The Son resided here, where he drew his strength in the dark side of the Force. Upon learning that the Son was planning to escape Mortis (an act that ultimately would defy a cardinal planetary law by which the Ones—Father, Son and Daughter—were bound, resulting in a catastrophic imbalance in the Force), Anakin Skywalker followed the instructions of the ghost of Qui-Gon Jinn to go to the Well. After riding his speeder bike to the bottom of the Well, Skywalker encountered the Son. Shaken by the Son's vision of the future that was shown him (not unlike Anakin's disturbing Holt Kazed cave vision antecedent to the Battle of Nelvaan in which he glimpsed his own monstrous future), the young Jedi Knight willingly followed the Force's dark-side embodiment in order to avoid realization of the Son's heinous, premeditated act. By the time Obi-Wan Kenobi rode his own speeder bike to the bottom of the Well, Kenobi could only watch in horror as Skywalker left the sanctum of the Well to take his place alongside the Son, who was intent still on leaving Mortis (the planet symbolizing universal creation). Fortunately, Ahsoka Tano arrived on her own speeder bike to pick up the Jedi Master and pursue, for all three Jedi, a route to ultimate rescue from the visionary realm, as well as (albeit through death of the Ones) a preservation of balance in the Force.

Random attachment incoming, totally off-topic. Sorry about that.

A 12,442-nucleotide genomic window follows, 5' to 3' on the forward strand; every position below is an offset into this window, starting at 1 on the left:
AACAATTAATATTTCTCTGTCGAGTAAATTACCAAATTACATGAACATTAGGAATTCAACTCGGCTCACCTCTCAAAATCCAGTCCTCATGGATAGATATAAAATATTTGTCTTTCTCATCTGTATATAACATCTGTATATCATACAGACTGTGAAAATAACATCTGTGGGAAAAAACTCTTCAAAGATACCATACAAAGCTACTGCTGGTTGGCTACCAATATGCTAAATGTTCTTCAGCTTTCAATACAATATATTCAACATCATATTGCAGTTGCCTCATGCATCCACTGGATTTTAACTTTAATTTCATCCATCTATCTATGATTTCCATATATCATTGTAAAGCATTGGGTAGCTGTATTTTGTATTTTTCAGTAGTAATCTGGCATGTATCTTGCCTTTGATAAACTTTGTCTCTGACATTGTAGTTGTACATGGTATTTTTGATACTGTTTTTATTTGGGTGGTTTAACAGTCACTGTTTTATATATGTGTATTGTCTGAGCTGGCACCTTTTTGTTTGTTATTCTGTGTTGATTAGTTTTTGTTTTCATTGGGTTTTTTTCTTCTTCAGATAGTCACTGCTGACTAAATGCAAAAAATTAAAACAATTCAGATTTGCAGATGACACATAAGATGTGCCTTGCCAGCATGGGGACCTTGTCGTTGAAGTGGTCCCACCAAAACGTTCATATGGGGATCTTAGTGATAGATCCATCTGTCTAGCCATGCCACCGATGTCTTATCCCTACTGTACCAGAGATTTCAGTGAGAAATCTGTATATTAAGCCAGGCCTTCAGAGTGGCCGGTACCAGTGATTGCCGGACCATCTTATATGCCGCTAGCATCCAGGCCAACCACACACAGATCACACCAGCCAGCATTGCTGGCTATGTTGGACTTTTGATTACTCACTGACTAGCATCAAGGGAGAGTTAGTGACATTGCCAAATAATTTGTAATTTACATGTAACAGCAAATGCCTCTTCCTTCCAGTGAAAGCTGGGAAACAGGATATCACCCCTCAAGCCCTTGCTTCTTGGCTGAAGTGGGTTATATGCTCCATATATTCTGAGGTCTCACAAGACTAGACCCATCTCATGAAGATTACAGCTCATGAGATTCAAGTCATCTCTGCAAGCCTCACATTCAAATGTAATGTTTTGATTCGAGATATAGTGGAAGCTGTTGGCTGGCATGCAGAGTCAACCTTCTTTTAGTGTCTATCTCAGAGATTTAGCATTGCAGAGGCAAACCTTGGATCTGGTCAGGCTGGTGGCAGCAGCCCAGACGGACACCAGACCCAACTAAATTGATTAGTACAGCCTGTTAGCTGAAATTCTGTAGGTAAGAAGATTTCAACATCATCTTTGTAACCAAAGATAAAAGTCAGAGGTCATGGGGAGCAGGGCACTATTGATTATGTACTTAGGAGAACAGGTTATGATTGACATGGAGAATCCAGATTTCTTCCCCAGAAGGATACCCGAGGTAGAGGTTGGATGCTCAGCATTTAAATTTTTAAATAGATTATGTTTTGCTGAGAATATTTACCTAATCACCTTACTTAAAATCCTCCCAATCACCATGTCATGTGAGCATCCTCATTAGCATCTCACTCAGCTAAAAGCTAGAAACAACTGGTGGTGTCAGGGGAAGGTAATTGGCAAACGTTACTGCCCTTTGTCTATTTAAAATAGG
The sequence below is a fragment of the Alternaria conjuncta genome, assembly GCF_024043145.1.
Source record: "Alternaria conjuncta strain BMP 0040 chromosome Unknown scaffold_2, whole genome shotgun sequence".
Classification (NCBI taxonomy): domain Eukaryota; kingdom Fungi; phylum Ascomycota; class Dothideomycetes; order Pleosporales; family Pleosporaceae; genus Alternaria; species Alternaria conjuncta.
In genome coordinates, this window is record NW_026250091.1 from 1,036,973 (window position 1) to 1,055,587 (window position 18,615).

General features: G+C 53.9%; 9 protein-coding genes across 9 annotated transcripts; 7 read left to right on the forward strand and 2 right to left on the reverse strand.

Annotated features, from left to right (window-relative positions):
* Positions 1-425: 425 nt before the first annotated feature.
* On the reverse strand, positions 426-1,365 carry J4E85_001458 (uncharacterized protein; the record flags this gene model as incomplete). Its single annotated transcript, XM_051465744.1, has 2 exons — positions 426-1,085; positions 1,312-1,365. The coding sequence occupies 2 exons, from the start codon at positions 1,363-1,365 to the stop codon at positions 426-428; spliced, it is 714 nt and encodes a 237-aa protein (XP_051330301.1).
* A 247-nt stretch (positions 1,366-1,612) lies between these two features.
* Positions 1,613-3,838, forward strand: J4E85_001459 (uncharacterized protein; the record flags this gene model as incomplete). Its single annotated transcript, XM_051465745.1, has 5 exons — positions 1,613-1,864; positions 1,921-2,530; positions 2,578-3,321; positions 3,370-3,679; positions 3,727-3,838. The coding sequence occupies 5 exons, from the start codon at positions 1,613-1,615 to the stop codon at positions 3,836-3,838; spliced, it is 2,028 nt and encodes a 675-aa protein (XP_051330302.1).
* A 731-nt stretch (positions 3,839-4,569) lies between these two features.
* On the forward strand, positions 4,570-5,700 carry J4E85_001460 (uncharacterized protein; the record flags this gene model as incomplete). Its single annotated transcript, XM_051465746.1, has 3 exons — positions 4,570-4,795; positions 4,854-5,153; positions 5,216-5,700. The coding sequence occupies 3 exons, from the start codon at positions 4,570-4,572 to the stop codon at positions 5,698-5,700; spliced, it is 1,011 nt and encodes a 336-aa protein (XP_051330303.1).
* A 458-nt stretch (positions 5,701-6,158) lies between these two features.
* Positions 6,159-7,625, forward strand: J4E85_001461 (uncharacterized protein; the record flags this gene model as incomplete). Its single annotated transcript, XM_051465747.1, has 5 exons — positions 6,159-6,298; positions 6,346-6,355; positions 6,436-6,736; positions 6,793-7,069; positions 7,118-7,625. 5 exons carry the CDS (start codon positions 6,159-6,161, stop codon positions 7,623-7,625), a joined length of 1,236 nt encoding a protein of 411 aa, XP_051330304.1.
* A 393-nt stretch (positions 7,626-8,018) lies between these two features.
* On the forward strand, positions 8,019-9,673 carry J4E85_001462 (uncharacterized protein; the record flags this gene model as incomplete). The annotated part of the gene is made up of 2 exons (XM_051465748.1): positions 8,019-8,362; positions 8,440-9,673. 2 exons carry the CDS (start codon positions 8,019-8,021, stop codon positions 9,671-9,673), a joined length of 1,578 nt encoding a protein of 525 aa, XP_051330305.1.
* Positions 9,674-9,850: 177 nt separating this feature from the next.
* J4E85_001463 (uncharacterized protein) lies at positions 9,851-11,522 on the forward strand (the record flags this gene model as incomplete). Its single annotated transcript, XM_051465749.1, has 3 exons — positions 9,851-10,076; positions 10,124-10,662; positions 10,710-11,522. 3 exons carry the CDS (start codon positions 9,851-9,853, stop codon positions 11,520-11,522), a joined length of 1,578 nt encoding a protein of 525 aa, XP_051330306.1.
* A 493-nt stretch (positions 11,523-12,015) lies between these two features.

Behind the scenesEdit
At first, the fiery location's concept shares similarities where a showdown on the planet Mustafar occurs in Star Wars: Episode III Revenge of the Sith. However, the primary concept's inspiration is from Ralph McQuarrie's sketches of Luke Skywalker's showdown with Emperor Palpatine and Darth Vader within the Imperial Palace's subterranean levels on the planet Coruscant (until the showdown was changed to the second Death Star in Star Wars: Episode VI Return of the Jedi).